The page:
By maximizing the recreational value of their land, farmers and ranchers could reap an additional $20,000 per year without sowing a single seed, Dr. Daryl Jones of the Natural Resources Enterprises (NRE) Program at Mississippi State University told attendees at the American Farm Bureau Federation’s 93rd Annual Meeting.
A recent study in Mississippi showed recreational potential increased land value by $654 per acre, or 52 percent. That’s on top of the agricultural and timber value of the land, and it’s not unique to Mississippi.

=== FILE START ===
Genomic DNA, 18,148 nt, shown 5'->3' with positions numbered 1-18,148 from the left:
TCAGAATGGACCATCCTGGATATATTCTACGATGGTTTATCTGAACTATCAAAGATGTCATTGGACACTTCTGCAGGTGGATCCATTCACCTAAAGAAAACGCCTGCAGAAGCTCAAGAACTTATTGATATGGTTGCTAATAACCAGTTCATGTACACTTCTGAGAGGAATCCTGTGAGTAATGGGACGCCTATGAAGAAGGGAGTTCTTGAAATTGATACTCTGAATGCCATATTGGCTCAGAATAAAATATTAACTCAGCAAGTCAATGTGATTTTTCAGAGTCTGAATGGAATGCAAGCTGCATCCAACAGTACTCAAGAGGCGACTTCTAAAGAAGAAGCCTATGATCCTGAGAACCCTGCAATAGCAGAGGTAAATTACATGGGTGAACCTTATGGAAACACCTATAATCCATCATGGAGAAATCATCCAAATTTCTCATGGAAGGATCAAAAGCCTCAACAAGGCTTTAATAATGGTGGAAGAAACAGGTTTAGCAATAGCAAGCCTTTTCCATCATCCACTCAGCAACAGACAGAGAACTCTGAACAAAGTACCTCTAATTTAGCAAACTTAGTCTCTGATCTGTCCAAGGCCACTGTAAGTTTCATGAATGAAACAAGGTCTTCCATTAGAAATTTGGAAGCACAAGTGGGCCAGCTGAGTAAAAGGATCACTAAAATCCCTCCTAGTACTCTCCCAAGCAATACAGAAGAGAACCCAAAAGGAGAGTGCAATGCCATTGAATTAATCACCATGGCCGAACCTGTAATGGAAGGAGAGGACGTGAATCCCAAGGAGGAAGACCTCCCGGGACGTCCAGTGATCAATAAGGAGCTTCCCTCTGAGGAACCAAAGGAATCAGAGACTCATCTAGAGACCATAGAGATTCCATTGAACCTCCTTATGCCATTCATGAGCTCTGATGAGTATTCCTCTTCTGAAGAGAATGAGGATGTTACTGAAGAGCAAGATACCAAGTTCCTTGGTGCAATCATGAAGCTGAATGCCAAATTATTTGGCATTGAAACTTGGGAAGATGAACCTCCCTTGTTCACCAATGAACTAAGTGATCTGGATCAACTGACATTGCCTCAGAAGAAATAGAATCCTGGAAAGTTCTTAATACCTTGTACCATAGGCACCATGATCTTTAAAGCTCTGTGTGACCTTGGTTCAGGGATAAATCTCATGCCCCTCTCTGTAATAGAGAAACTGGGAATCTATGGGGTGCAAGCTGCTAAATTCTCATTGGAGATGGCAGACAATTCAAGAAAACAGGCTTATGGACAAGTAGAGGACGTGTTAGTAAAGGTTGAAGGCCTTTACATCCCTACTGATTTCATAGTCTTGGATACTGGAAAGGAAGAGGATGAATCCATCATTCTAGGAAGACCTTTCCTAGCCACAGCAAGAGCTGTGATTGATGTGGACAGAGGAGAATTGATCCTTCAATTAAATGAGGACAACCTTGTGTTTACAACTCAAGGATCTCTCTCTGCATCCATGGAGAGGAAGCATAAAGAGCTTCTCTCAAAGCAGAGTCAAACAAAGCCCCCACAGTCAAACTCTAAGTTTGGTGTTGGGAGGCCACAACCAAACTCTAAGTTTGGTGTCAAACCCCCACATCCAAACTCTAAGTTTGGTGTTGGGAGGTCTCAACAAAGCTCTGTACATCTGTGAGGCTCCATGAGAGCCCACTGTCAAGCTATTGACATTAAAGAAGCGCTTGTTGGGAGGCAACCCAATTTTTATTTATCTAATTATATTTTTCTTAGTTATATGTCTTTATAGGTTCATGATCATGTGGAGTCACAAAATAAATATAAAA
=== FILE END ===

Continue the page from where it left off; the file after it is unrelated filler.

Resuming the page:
Allowing the public onto private land to hunt, fish, bird watch and ride horses can be a boon for the environment too, since farmers and ranchers are providing a home to a thriving wildlife population. Jones also pointed out that the state gets a bump by the landowners’ increased incomes and from all the recreational tourists, including international guests, who are drawn to the region.